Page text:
Welcome this shy, first-time buyer with grace, dignity and respect.
• Retail environment: More brands, more services, more customers — they all need the right retail environment. Luxury retail infrastructure is nonexistent and street level environments are often unkempt. This forces luxury brands to generally launch boutiques in luxury malls or hotels. ‘Hybrid malls’ — the Select City Walk in New Delhi and The Palladium in Mumbai are the best examples of transitional customer behaviour when the customer moves up the value chain.
• Talent: With so many varied customers shopping luxury, a key challenge is talent. Cannot be too sophisticated to scare away the new customer, at the same time cannot be too ordinary to make an aristocratic customer shy away. Driving this balance in line with the brand’s cultural customer experience is perhaps the biggest operational challenge for any franchisee or brand. Train, educate, invest and believe in your staff — this could be the best way to empower your talent.
• Regulatory Cholesterol : (a) Foreign direct investment restrictions are keeping brands out of India, 51 per cent foreign ownership is the limit; 100 per cent is allowed but only with 30 per cent local sourcing which many brands find difficult to comply with. Recent amendment of elongated relaxations of initial period is confusing and unclear to most. Brands fear for dilution of their name and harm to their business models.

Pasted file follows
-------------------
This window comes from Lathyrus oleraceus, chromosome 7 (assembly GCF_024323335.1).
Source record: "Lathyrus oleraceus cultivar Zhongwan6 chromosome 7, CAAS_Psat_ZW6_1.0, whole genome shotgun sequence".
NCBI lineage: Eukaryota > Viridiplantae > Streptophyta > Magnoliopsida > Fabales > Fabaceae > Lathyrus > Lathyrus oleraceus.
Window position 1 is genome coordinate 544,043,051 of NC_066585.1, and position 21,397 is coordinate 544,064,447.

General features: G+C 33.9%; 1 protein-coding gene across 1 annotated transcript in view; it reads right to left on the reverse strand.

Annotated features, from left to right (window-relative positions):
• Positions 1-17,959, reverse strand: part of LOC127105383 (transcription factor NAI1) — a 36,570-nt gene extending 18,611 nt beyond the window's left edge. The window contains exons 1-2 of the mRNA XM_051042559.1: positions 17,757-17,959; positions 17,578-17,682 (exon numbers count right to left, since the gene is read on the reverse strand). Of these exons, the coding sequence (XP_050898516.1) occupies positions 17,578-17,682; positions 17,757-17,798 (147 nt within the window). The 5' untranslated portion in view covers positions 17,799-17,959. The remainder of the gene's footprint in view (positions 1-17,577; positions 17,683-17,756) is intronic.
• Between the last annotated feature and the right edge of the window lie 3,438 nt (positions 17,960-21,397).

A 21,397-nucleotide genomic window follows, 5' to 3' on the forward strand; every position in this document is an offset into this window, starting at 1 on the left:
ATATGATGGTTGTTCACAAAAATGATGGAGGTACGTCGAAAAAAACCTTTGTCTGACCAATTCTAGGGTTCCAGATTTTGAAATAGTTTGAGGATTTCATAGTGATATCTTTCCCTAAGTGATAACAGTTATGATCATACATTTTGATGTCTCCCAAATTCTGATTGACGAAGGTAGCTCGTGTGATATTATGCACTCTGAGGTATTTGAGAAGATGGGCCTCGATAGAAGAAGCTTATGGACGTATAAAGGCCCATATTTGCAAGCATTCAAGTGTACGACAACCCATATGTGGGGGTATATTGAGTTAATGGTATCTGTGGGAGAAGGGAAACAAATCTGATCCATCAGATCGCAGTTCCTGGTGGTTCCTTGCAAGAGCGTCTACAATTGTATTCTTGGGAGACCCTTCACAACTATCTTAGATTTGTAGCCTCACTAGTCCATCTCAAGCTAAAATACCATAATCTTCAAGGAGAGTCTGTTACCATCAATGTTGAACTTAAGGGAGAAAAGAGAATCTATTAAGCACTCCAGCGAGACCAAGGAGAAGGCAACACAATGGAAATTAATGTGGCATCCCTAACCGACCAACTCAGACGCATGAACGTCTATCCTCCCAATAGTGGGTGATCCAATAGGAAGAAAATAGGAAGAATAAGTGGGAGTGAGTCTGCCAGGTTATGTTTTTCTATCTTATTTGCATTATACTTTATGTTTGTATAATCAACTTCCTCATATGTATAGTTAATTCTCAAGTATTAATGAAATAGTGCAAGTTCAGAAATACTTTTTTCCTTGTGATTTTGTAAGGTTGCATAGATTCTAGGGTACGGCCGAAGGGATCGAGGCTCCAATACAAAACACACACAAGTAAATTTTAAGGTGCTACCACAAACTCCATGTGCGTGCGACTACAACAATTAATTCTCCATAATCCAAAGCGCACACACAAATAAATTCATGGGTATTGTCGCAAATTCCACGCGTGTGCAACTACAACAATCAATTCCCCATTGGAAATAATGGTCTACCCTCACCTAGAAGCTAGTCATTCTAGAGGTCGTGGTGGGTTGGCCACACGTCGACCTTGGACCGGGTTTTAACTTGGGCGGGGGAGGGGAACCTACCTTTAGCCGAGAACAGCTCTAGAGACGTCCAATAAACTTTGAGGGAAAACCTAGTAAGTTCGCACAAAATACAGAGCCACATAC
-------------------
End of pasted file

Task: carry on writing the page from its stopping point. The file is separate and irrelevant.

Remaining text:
(b) Import tariffs are high at an average 30-40 per cent, which causes simple price parity and margin issues for retailers. It is hence often cheaper for Indians to buy abroad.
(c) The presence of “knock off” products in the local market. The local market is much more open/susceptible to trade in fake goods. As per Assocham, the size of the counterfeit luxury goods market in India was estimated to be a whopping Rs 5,600 crore in 2015.
(d) Multiple taxes across the country maintaining a single MRP with differential taxes across states has been a challenge till date. Recent GST rollout is, however, expected to ease this by April 2017
(e) Crackdown on big ticket purchases by the IT department. Revision of cash transaction limits to Rs 2 lakh from the earlier Rs 50,000 could help the luxury sectors like fashion, footwear, low-end jewellery/watches; bags and accessories, etc.
However, recent reports about legitimate big ticket purchase items being targeted by IT officials is expected to affect sales. Customers just want to avoid the harassment value and prefer to shop abroad.
(f) Ease of doing business, including general infrastructure of roads, airports, warehouses, add further to the challenges. Besides, real estate is heavily regulated for a brand to want to build ground up.
As the disposable income of the aspiring consumers in India rises, and the share of men and women as a separate category keeps further increasing, luxury and bridge brands will continue to outperform.
Brands and businesses need a conducive environment from all fronts to help create a presence and maintain personal touch with customers across platforms. Focus on maximising the efficiency of supply chain and human capital by training their associates will be the ones to increase conversion and retention.
The journey has just begun!